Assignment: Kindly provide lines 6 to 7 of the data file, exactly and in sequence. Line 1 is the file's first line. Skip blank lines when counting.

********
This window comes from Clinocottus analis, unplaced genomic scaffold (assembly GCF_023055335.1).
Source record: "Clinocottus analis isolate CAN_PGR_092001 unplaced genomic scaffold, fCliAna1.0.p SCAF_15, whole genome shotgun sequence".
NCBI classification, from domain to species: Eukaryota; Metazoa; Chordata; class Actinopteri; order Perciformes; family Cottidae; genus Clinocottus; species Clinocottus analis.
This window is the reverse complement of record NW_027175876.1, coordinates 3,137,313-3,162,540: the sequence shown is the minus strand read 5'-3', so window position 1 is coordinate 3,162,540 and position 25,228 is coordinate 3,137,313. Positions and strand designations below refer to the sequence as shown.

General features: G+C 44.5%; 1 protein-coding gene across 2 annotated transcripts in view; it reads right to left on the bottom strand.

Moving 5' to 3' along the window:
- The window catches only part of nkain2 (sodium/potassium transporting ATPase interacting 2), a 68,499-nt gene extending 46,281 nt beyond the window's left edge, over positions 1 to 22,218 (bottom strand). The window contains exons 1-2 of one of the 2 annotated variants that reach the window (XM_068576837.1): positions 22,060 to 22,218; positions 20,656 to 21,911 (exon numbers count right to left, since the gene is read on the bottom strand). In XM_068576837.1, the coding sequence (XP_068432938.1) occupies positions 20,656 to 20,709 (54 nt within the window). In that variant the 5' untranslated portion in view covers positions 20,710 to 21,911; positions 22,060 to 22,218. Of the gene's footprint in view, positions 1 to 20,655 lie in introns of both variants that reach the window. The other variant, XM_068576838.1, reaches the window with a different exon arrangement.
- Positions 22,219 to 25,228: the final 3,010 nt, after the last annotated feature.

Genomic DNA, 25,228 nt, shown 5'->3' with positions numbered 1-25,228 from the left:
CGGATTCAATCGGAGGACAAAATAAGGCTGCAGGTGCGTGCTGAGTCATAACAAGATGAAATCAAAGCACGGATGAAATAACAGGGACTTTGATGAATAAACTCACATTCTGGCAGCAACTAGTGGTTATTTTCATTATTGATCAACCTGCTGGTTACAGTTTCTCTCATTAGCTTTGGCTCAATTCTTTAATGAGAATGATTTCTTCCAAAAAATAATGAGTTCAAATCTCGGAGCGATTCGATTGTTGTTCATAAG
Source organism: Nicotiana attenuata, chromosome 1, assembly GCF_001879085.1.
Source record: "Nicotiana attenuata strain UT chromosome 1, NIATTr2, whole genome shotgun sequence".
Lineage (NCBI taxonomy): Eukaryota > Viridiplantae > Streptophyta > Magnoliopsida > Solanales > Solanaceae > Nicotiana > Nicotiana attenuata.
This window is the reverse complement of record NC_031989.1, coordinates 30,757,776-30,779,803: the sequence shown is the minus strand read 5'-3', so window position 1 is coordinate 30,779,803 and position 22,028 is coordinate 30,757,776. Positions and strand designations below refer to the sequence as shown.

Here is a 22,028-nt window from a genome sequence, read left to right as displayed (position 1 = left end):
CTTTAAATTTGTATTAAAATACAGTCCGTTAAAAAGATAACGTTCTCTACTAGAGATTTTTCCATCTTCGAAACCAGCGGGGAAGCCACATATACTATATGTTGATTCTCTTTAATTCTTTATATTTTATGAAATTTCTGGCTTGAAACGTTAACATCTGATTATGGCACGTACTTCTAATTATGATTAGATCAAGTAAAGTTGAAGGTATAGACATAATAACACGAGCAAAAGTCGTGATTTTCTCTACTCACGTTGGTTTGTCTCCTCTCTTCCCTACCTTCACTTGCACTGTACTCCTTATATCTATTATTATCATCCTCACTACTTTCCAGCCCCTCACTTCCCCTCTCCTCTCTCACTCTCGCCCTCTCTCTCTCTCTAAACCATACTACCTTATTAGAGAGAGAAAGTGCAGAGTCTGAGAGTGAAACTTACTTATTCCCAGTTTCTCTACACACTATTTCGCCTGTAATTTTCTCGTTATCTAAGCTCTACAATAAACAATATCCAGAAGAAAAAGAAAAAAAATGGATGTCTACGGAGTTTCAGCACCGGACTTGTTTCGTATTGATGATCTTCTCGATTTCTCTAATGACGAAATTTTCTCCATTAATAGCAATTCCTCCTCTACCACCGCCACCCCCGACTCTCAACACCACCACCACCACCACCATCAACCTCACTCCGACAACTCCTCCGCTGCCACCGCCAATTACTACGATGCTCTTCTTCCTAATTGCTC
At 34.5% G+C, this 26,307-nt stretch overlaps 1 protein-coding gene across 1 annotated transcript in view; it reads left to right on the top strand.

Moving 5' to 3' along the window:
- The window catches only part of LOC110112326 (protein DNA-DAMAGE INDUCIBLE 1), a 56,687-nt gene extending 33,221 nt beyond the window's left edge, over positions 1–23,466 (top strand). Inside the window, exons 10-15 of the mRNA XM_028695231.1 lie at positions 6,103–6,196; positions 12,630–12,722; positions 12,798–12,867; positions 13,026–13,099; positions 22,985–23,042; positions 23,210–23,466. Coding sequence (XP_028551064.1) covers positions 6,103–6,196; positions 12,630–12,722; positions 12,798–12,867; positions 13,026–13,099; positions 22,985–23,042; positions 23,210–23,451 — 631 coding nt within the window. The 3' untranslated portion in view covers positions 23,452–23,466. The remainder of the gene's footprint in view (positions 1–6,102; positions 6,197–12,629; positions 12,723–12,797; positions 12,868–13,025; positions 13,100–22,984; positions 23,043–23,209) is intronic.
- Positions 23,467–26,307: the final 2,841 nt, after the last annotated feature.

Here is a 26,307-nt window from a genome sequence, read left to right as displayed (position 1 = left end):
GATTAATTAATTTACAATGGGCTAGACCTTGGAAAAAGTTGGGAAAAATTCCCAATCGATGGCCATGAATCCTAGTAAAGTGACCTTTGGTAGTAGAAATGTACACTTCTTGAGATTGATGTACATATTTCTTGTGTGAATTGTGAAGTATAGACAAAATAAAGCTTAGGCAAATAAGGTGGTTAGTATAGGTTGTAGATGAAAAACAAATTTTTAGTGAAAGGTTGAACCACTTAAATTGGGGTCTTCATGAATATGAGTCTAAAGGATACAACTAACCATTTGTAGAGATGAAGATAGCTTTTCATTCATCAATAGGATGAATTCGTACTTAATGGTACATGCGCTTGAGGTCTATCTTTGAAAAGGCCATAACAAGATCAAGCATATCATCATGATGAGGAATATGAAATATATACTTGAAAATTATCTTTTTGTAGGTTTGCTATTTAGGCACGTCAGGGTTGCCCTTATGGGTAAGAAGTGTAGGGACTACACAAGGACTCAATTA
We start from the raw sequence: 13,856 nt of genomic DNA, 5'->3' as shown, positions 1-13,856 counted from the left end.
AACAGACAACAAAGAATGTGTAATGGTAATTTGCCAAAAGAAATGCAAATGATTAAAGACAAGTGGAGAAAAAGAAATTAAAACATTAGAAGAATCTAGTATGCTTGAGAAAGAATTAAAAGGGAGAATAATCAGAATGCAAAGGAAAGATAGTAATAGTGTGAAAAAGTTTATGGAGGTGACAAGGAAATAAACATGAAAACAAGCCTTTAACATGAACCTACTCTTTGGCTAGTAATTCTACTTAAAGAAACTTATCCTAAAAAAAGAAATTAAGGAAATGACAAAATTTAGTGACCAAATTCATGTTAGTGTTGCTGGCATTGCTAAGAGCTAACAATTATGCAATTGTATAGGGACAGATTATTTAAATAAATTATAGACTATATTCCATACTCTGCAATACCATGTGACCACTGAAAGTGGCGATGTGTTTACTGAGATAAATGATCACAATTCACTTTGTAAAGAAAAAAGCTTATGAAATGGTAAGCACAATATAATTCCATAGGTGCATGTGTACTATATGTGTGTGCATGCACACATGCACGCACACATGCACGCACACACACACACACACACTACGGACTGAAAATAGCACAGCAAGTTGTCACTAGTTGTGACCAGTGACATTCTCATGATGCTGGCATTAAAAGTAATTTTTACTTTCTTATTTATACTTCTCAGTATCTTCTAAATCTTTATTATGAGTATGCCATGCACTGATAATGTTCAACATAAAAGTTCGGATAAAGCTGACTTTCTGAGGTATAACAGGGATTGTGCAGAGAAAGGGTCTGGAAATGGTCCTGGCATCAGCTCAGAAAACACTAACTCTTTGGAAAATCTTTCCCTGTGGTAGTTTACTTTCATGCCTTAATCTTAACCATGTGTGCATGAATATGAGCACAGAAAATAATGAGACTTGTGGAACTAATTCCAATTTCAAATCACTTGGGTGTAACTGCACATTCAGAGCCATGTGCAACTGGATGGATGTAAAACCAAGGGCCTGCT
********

Moving 5' to 3' along the window:
- The window catches only part of nkain2 (sodium/potassium transporting ATPase interacting 2), a 68,499-nt gene extending 46,281 nt beyond the window's left edge, over positions 1 to 22,218 (bottom strand). The window contains exons 1-2 of one of the 2 annotated variants that reach the window (XM_068576837.1): positions 22,060 to 22,218; positions 20,656 to 21,911 (exon numbers count right to left, since the gene is read on the bottom strand). In XM_068576837.1, the coding sequence (XP_068432938.1) occupies positions 20,656 to 20,709 (54 nt within the window). In that variant the 5' untranslated portion in view covers positions 20,710 to 21,911; positions 22,060 to 22,218. Of the gene's footprint in view, positions 1 to 20,655 lie in introns of both variants that reach the window. The other variant, XM_068576838.1, reaches the window with a different exon arrangement.